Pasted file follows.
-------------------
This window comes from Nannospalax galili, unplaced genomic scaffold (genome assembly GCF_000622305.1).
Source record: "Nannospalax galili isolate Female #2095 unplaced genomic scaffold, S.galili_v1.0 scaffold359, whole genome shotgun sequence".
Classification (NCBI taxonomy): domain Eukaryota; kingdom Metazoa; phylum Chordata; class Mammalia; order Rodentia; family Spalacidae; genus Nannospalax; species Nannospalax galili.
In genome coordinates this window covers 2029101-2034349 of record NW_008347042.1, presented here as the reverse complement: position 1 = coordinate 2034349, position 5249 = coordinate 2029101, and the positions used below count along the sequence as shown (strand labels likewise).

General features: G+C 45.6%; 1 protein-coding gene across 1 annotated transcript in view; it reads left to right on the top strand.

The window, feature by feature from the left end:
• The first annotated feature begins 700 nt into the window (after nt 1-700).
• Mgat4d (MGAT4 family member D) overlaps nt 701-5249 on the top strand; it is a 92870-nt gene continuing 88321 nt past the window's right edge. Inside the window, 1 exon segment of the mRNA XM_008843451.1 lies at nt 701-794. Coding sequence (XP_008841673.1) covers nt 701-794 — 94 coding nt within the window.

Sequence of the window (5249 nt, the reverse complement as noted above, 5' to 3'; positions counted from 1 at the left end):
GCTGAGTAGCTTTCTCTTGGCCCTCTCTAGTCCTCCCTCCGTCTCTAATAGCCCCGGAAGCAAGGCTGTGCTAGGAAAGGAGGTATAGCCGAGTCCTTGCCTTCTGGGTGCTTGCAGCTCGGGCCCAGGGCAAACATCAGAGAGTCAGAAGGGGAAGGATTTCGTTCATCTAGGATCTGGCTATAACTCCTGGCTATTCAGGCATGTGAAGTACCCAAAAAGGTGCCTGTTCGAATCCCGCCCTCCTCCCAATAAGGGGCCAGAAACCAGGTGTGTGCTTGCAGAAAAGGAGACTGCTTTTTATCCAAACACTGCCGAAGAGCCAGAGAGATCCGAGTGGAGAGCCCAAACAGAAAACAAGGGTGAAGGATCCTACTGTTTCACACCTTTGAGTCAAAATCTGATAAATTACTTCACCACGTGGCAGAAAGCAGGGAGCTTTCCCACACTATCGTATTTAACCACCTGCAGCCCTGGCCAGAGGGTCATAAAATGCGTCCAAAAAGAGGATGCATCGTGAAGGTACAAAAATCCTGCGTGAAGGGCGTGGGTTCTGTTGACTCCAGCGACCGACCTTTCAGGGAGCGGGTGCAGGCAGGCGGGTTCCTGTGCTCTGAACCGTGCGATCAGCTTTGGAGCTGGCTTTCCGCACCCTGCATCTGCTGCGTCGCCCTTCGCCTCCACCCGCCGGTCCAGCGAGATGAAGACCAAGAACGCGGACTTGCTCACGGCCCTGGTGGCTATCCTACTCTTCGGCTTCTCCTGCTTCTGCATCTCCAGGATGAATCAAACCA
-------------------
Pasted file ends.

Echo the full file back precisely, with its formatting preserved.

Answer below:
This window comes from Nannospalax galili, unplaced genomic scaffold (genome assembly GCF_000622305.1).
Source record: "Nannospalax galili isolate Female #2095 unplaced genomic scaffold, S.galili_v1.0 scaffold359, whole genome shotgun sequence".
Classification (NCBI taxonomy): domain Eukaryota; kingdom Metazoa; phylum Chordata; class Mammalia; order Rodentia; family Spalacidae; genus Nannospalax; species Nannospalax galili.
In genome coordinates this window covers 2029101-2034349 of record NW_008347042.1, presented here as the reverse complement: position 1 = coordinate 2034349, position 5249 = coordinate 2029101, and the positions used below count along the sequence as shown (strand labels likewise).

General features: G+C 45.6%; 1 protein-coding gene across 1 annotated transcript in view; it reads left to right on the top strand.

The window, feature by feature from the left end:
• The first annotated feature begins 700 nt into the window (after nt 1-700).
• Mgat4d (MGAT4 family member D) overlaps nt 701-5249 on the top strand; it is a 92870-nt gene continuing 88321 nt past the window's right edge. Inside the window, 1 exon segment of the mRNA XM_008843451.1 lies at nt 701-794. Coding sequence (XP_008841673.1) covers nt 701-794 — 94 coding nt within the window.

Sequence of the window (5249 nt, the reverse complement as noted above, 5' to 3'; positions counted from 1 at the left end):
GCTGAGTAGCTTTCTCTTGGCCCTCTCTAGTCCTCCCTCCGTCTCTAATAGCCCCGGAAGCAAGGCTGTGCTAGGAAAGGAGGTATAGCCGAGTCCTTGCCTTCTGGGTGCTTGCAGCTCGGGCCCAGGGCAAACATCAGAGAGTCAGAAGGGGAAGGATTTCGTTCATCTAGGATCTGGCTATAACTCCTGGCTATTCAGGCATGTGAAGTACCCAAAAAGGTGCCTGTTCGAATCCCGCCCTCCTCCCAATAAGGGGCCAGAAACCAGGTGTGTGCTTGCAGAAAAGGAGACTGCTTTTTATCCAAACACTGCCGAAGAGCCAGAGAGATCCGAGTGGAGAGCCCAAACAGAAAACAAGGGTGAAGGATCCTACTGTTTCACACCTTTGAGTCAAAATCTGATAAATTACTTCACCACGTGGCAGAAAGCAGGGAGCTTTCCCACACTATCGTATTTAACCACCTGCAGCCCTGGCCAGAGGGTCATAAAATGCGTCCAAAAAGAGGATGCATCGTGAAGGTACAAAAATCCTGCGTGAAGGGCGTGGGTTCTGTTGACTCCAGCGACCGACCTTTCAGGGAGCGGGTGCAGGCAGGCGGGTTCCTGTGCTCTGAACCGTGCGATCAGCTTTGGAGCTGGCTTTCCGCACCCTGCATCTGCTGCGTCGCCCTTCGCCTCCACCCGCCGGTCCAGCGAGATGAAGACCAAGAACGCGGACTTGCTCACGGCCCTGGTGGCTATCCTACTCTTCGGCTTCTCCTGCTTCTGCATCTCCAGGATGAATCAAACCA